Jim Daly Christian Blog and Commentary

A Daughter Shares Her Father’s Influence

  • Jim Daly Jim Daly is president and chief executive officer of Focus on the Family, a non-profit organization dedicated to helping families thrive.
  • 2013 Aug 12

Television often portrays dads as blubbering simpletons or even optional accessories to a family. Yet, we all know that dads matter, for good or bad. To lift up this truth, I want to share a story today from a daughter on how her dad positively influenced her.

A father’s influence on his daughter’s life can mean the difference between her entering a good marriage or a bad one. Here’s how Glenn Stanton, one of our family experts, summarizes the research:

Girls with involved fathers, therefore, are more likely to select for themselves good suitors and husbands because they have a proper standard by which to judge all candidates. Fathers themselves also help weed out bad candidates.

It’s one thing to read about a father’s influence in his daughter’s life from an academic perspective. It’s an entirely different thing, however, to read a daughter’s account of how Glenn’s research proved true in her own life.

They say the most important decision you’ll ever make is accepting Jesus Christ as your Lord and Savior, and the second most important is deciding who you’ll marry. I’m glad my dad was around for both.

I have a great father. He isn’t perfect, but he loves Jesus. It was a huge influence on me to see him studying his Bible and humbly living out his faith. I was sitting next to Dad the night a pastor gave an altar call. I whispered to Dad that I felt I should respond. He offered to walk with me, and respected it when his 9-year-old girl solemnly answered, “I should do it alone.”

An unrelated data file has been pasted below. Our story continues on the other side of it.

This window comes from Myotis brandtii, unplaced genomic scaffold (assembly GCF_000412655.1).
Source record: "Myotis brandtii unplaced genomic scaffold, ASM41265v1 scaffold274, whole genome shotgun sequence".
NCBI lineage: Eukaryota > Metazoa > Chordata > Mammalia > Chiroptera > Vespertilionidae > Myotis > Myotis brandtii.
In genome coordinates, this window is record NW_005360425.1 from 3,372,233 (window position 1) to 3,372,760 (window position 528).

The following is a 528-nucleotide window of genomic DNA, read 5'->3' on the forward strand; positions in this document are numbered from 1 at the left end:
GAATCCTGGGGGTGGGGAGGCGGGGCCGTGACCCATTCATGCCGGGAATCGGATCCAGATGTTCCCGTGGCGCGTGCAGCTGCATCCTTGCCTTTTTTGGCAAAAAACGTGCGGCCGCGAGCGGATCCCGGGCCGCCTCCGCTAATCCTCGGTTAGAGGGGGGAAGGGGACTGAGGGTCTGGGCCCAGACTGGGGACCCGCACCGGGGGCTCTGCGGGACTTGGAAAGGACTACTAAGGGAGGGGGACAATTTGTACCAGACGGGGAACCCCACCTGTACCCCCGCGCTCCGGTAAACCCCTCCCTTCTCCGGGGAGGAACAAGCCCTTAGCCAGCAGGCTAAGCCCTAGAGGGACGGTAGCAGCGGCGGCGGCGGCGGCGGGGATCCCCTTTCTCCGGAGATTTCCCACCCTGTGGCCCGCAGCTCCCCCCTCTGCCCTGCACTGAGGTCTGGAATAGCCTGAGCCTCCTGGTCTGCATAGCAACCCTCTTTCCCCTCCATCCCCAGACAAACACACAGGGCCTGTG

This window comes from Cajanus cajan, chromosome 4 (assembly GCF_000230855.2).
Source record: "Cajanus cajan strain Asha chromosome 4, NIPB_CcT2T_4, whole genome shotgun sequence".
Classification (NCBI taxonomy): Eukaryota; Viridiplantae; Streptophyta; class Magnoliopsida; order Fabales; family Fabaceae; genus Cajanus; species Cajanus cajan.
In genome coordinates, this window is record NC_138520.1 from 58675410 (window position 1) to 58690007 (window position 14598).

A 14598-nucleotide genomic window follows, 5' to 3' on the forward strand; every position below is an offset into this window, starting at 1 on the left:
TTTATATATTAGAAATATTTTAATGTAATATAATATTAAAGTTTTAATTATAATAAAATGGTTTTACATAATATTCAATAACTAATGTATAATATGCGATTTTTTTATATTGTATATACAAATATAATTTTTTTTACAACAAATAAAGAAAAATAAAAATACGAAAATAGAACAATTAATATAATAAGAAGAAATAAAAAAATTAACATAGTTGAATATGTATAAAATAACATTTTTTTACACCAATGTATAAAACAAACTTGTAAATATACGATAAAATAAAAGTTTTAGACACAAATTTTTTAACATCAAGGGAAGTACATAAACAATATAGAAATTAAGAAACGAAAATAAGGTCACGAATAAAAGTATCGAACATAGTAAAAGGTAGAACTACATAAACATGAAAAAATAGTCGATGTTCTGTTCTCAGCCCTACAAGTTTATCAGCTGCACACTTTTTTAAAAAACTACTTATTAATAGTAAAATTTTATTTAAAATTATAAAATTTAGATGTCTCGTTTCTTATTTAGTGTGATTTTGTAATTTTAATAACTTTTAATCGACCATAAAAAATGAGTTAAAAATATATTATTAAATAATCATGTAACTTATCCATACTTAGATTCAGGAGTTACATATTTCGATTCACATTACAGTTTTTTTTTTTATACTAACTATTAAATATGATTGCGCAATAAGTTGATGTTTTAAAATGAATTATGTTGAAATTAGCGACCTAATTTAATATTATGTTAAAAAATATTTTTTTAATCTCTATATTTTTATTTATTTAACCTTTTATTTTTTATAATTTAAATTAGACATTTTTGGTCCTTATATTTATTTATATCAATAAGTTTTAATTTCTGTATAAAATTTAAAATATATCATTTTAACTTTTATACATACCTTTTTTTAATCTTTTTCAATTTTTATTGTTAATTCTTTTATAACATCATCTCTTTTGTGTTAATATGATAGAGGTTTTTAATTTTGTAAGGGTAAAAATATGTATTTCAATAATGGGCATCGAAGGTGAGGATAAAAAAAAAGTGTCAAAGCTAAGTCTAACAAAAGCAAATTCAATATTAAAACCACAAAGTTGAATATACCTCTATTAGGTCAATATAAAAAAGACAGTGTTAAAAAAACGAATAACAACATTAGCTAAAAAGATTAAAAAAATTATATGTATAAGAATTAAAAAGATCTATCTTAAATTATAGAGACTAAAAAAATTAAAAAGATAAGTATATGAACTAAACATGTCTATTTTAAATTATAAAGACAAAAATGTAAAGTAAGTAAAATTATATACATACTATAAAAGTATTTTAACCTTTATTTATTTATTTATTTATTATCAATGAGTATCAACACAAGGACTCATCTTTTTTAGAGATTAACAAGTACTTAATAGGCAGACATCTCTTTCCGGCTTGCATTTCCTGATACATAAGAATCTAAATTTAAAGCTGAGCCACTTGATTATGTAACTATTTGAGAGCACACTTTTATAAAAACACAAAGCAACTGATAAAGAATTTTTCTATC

After college, it was my dad who encouraged my thoughts of pursuing a master’s degree. Dad saw something in me that I never saw in myself. He’s a quiet guy, but when we talked, there was always a complete confidence in his voice when he declared, “If this is what God wants for you, you can do this.”

After graduate school, I met a guy. In many ways, this young man was perfect for me – except he was agnostic. In my naiveté, I thought I could share my faith with him and things would turn out fine. Instead, he stayed resolute in his rejection of Jesus, and I fell hopelessly in love. After some months of dating, we were talking marriage.

Mom has always been my best friend, but her pleading with me didn’t move me as much as it did when my dad decided to have a serious conversation with me. He told me that as much as he wanted to, he didn’t approve of what I was doing. He didn’t forbid anything, he didn’t scream and he didn’t carry on. But he was dead serious and very clear: If I continued down the path I was on, I’d be unevenly yoked.

Dad’s words shook me. As I’d drive to work, I’d think about what it would do to my dad to walk me down the aisle to a man who didn’t love Jesus. I thought about how immense Dad’s spiritual influence was on me, and how tough it would be to raise my kids to have a thriving Christian faith if the father I chose for them didn’t share those beliefs.

I was a wreck.

My boyfriend had noticed that I was becoming increasingly apprehensive. Finally, he asked, “If I never change and become religious, can you accept me as I am?”

And that’s when I ended the relationship. It wasn’t pretty. I was devastated. I remember the time I called my dad during my lunch hour sobbing, asking him to stay on the phone with me lest I cave and call my ex-boyfriend. Poor Dad has never been good with crying, but he stayed on the line for the hour, talking with me and praying with me.

I can say, without a shadow of a doubt, that without my dad I would be married to someone who didn’t know Christ.

It was a good day, six years later, when my dad walked me down the aisle to a gentleman who loves the Lord. Now when I see my husband with our kids, I thank God for giving me a dad whose influence made it possible for my children to carry on the legacy of faith.

Stories like these should inspire us to live out our roles as parents more intentionally. Day in and day out, what we do as dads matter. The little things our kids notice, the small tidbits of advice we give – it’s all part of investing in our children. And, as this daughter pointed out, it’s also part of investing in our children’s children.

If you want to learn more about how dads influence their daughters, you might want to listen to a broadcast we recently aired featuring Dr. Kevin Leman. You can listen to “A Father’s Influence in His Daughter’s Life,” part one and part two, on our online media center.

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